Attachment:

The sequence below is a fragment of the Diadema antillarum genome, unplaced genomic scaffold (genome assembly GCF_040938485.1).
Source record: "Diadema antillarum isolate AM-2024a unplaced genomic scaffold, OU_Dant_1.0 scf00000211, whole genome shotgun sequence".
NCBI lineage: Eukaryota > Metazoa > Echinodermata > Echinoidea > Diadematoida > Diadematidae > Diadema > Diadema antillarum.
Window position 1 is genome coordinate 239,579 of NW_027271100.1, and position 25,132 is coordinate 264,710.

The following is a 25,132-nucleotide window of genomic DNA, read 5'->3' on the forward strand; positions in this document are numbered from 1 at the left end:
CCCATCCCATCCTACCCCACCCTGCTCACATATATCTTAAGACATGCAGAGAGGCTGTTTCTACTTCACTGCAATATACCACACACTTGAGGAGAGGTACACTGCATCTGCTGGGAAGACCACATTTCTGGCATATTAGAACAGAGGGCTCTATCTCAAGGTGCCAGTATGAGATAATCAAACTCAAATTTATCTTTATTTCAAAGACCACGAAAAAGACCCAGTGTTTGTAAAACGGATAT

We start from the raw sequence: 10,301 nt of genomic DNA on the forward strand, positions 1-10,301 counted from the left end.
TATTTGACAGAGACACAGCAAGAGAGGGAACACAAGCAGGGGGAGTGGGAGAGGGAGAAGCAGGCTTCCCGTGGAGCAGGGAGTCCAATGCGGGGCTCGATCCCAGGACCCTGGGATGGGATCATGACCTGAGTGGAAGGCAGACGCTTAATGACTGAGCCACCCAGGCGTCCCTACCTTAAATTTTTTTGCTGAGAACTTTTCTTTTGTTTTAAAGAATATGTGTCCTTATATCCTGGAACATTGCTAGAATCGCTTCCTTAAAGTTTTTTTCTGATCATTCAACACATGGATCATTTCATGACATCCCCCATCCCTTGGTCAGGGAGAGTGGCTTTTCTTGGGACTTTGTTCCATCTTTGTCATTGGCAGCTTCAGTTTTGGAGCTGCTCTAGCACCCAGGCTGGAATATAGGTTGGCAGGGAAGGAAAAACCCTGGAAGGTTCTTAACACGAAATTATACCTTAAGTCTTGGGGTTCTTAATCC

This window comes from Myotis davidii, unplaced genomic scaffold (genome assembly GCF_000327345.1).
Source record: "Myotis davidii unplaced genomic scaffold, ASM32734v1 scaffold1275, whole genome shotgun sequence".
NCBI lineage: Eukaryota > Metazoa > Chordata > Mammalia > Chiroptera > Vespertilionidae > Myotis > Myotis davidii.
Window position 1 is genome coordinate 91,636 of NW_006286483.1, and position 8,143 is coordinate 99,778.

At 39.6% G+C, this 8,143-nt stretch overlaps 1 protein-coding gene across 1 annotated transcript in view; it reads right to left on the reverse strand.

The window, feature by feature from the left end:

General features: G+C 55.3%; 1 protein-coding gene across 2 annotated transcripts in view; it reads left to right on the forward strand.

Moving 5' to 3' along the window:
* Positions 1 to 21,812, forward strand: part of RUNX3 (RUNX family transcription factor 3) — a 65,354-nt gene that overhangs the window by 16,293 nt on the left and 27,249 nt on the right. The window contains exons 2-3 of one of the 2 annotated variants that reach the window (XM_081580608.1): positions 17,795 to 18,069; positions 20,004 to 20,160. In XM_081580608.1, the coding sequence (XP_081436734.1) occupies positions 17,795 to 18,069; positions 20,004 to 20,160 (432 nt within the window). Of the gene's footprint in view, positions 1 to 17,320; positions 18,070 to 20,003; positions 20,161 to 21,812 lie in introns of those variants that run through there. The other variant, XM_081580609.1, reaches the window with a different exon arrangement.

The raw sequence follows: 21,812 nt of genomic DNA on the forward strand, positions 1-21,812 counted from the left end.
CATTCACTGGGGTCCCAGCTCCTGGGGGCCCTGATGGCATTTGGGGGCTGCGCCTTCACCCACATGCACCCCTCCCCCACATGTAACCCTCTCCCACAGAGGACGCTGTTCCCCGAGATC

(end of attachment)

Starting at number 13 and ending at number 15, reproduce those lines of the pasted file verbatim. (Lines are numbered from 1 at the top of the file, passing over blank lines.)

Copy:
At 39.6% G+C, this 8,143-nt stretch overlaps 1 protein-coding gene across 1 annotated transcript in view; it reads right to left on the reverse strand.

The window, feature by feature from the left end:

General features: G+C 55.3%; 1 protein-coding gene across 2 annotated transcripts in view; it reads left to right on the forward strand.